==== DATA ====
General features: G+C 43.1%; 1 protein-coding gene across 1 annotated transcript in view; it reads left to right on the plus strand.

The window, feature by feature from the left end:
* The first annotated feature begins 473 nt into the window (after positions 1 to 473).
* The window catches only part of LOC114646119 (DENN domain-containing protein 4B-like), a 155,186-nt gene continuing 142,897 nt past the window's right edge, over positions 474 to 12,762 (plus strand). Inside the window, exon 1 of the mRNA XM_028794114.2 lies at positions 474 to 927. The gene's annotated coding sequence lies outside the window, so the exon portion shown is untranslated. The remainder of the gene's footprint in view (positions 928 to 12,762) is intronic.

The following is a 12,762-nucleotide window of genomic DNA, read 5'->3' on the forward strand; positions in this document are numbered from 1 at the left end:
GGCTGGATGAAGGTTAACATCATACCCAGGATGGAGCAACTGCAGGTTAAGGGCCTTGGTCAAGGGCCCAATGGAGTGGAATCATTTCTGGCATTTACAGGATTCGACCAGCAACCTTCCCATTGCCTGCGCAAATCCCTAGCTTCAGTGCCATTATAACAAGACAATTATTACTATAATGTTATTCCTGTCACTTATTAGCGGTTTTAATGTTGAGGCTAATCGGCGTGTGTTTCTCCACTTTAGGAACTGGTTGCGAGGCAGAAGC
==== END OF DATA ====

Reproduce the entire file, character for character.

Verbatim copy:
General features: G+C 43.1%; 1 protein-coding gene across 1 annotated transcript in view; it reads left to right on the plus strand.

The window, feature by feature from the left end:
* The first annotated feature begins 473 nt into the window (after positions 1 to 473).
* The window catches only part of LOC114646119 (DENN domain-containing protein 4B-like), a 155,186-nt gene continuing 142,897 nt past the window's right edge, over positions 474 to 12,762 (plus strand). Inside the window, exon 1 of the mRNA XM_028794114.2 lies at positions 474 to 927. The gene's annotated coding sequence lies outside the window, so the exon portion shown is untranslated. The remainder of the gene's footprint in view (positions 928 to 12,762) is intronic.

The following is a 12,762-nucleotide window of genomic DNA, read 5'->3' on the forward strand; positions in this document are numbered from 1 at the left end:
GGCTGGATGAAGGTTAACATCATACCCAGGATGGAGCAACTGCAGGTTAAGGGCCTTGGTCAAGGGCCCAATGGAGTGGAATCATTTCTGGCATTTACAGGATTCGACCAGCAACCTTCCCATTGCCTGCGCAAATCCCTAGCTTCAGTGCCATTATAACAAGACAATTATTACTATAATGTTATTCCTGTCACTTATTAGCGGTTTTAATGTTGAGGCTAATCGGCGTGTGTTTCTCCACTTTAGGAACTGGTTGCGAGGCAGAAGC